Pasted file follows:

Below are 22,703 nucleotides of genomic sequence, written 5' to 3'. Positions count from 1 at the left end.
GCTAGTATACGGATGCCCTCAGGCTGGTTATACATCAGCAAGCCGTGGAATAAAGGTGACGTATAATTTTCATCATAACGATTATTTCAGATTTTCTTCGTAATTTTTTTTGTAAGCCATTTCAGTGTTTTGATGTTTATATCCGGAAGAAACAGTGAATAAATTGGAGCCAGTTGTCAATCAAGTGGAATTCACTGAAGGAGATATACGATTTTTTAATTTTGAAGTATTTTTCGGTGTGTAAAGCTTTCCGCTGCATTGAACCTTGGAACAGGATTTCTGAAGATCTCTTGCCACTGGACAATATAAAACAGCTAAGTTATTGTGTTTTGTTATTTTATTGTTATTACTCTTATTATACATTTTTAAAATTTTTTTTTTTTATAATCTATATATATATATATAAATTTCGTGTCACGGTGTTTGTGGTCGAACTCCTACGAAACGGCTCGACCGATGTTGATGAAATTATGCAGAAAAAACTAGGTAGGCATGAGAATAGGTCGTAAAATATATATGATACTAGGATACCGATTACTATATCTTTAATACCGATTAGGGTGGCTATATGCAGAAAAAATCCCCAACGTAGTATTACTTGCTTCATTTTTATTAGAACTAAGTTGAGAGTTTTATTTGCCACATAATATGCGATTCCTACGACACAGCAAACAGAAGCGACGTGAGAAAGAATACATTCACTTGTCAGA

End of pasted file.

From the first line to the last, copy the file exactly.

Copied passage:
Below are 22,703 nucleotides of genomic sequence, written 5' to 3'. Positions count from 1 at the left end.
GCTAGTATACGGATGCCCTCAGGCTGGTTATACATCAGCAAGCCGTGGAATAAAGGTGACGTATAATTTTCATCATAACGATTATTTCAGATTTTCTTCGTAATTTTTTTTGTAAGCCATTTCAGTGTTTTGATGTTTATATCCGGAAGAAACAGTGAATAAATTGGAGCCAGTTGTCAATCAAGTGGAATTCACTGAAGGAGATATACGATTTTTTAATTTTGAAGTATTTTTCGGTGTGTAAAGCTTTCCGCTGCATTGAACCTTGGAACAGGATTTCTGAAGATCTCTTGCCACTGGACAATATAAAACAGCTAAGTTATTGTGTTTTGTTATTTTATTGTTATTACTCTTATTATACATTTTTAAAATTTTTTTTTTTTATAATCTATATATATATATATAAATTTCGTGTCACGGTGTTTGTGGTCGAACTCCTACGAAACGGCTCGACCGATGTTGATGAAATTATGCAGAAAAAACTAGGTAGGCATGAGAATAGGTCGTAAAATATATATGATACTAGGATACCGATTACTATATCTTTAATACCGATTAGGGTGGCTATATGCAGAAAAAATCCCCAACGTAGTATTACTTGCTTCATTTTTATTAGAACTAAGTTGAGAGTTTTATTTGCCACATAATATGCGATTCCTACGACACAGCAAACAGAAGCGACGTGAGAAAGAATACATTCACTTGTCAGA